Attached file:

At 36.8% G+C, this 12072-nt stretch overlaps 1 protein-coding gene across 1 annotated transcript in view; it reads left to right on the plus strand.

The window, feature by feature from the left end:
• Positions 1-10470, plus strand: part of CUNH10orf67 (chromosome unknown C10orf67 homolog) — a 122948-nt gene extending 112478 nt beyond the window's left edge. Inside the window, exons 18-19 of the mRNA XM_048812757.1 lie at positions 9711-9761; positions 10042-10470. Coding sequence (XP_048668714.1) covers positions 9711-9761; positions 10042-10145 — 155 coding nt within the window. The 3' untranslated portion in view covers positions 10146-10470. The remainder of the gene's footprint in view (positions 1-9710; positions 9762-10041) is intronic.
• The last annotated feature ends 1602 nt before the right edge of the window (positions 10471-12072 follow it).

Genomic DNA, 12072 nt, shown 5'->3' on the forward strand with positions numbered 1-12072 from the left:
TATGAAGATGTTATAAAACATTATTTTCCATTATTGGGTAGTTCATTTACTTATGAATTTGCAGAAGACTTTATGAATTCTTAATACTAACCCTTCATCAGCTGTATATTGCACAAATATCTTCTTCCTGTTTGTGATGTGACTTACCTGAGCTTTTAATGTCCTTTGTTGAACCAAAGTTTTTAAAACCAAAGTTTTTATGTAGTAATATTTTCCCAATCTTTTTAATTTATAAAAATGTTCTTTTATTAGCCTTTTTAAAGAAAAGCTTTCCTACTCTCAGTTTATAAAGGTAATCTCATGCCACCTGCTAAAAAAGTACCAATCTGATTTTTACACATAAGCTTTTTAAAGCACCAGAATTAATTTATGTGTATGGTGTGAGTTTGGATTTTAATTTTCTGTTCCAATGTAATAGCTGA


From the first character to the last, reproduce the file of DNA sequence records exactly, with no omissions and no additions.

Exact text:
At 36.8% G+C, this 12072-nt stretch overlaps 1 protein-coding gene across 1 annotated transcript in view; it reads left to right on the plus strand.

The window, feature by feature from the left end:
• Positions 1-10470, plus strand: part of CUNH10orf67 (chromosome unknown C10orf67 homolog) — a 122948-nt gene extending 112478 nt beyond the window's left edge. Inside the window, exons 18-19 of the mRNA XM_048812757.1 lie at positions 9711-9761; positions 10042-10470. Coding sequence (XP_048668714.1) covers positions 9711-9761; positions 10042-10145 — 155 coding nt within the window. The 3' untranslated portion in view covers positions 10146-10470. The remainder of the gene's footprint in view (positions 1-9710; positions 9762-10041) is intronic.
• The last annotated feature ends 1602 nt before the right edge of the window (positions 10471-12072 follow it).

Genomic DNA, 12072 nt, shown 5'->3' on the forward strand with positions numbered 1-12072 from the left:
TATGAAGATGTTATAAAACATTATTTTCCATTATTGGGTAGTTCATTTACTTATGAATTTGCAGAAGACTTTATGAATTCTTAATACTAACCCTTCATCAGCTGTATATTGCACAAATATCTTCTTCCTGTTTGTGATGTGACTTACCTGAGCTTTTAATGTCCTTTGTTGAACCAAAGTTTTTAAAACCAAAGTTTTTATGTAGTAATATTTTCCCAATCTTTTTAATTTATAAAAATGTTCTTTTATTAGCCTTTTTAAAGAAAAGCTTTCCTACTCTCAGTTTATAAAGGTAATCTCATGCCACCTGCTAAAAAAGTACCAATCTGATTTTTACACATAAGCTTTTTAAAGCACCAGAATTAATTTATGTGTATGGTGTGAGTTTGGATTTTAATTTTCTGTTCCAATGTAATAGCTGA